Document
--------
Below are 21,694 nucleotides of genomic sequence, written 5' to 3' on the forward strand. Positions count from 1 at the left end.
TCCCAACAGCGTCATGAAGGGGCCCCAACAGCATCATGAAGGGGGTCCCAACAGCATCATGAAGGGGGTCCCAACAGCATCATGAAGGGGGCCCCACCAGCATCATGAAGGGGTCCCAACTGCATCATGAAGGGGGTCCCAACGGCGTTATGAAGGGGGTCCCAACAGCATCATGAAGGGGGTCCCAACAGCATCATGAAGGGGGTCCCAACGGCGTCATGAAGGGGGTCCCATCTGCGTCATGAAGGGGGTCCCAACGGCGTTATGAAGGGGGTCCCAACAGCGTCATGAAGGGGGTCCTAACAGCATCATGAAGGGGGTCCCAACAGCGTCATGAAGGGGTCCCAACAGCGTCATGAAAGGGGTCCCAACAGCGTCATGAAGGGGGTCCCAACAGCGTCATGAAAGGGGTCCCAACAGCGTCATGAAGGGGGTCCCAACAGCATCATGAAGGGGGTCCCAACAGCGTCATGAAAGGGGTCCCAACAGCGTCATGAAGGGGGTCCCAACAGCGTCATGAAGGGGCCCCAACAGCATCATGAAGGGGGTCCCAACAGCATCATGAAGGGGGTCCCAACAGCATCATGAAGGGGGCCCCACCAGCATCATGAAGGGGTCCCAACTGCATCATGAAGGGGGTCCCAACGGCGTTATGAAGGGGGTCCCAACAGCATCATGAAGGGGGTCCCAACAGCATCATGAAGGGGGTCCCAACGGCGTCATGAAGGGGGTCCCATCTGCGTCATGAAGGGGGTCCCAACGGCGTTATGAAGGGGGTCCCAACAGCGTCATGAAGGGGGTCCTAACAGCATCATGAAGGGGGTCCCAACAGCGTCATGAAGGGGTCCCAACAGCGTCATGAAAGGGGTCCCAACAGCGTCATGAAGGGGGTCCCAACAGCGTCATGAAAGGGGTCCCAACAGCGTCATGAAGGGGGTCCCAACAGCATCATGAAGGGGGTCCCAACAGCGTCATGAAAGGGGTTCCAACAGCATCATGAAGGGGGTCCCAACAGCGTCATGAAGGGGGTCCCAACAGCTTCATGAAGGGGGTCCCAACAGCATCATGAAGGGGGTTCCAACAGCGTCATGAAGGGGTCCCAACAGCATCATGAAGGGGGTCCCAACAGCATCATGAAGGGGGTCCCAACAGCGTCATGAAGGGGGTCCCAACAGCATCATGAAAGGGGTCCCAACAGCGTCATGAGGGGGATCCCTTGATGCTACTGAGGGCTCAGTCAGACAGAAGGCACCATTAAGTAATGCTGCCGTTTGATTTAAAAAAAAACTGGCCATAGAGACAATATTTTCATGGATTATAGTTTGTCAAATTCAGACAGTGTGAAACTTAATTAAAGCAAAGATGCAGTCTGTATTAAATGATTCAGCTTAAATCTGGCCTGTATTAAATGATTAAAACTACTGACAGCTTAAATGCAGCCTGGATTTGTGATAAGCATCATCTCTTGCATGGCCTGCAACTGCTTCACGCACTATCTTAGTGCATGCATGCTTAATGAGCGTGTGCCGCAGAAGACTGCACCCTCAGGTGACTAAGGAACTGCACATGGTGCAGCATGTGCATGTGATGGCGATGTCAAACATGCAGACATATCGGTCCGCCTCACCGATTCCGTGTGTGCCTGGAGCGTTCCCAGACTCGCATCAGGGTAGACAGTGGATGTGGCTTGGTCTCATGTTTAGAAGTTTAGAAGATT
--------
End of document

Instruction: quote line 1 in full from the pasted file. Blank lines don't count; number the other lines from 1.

Below are 21,694 nucleotides of genomic sequence, written 5' to 3' on the forward strand. Positions count from 1 at the left end.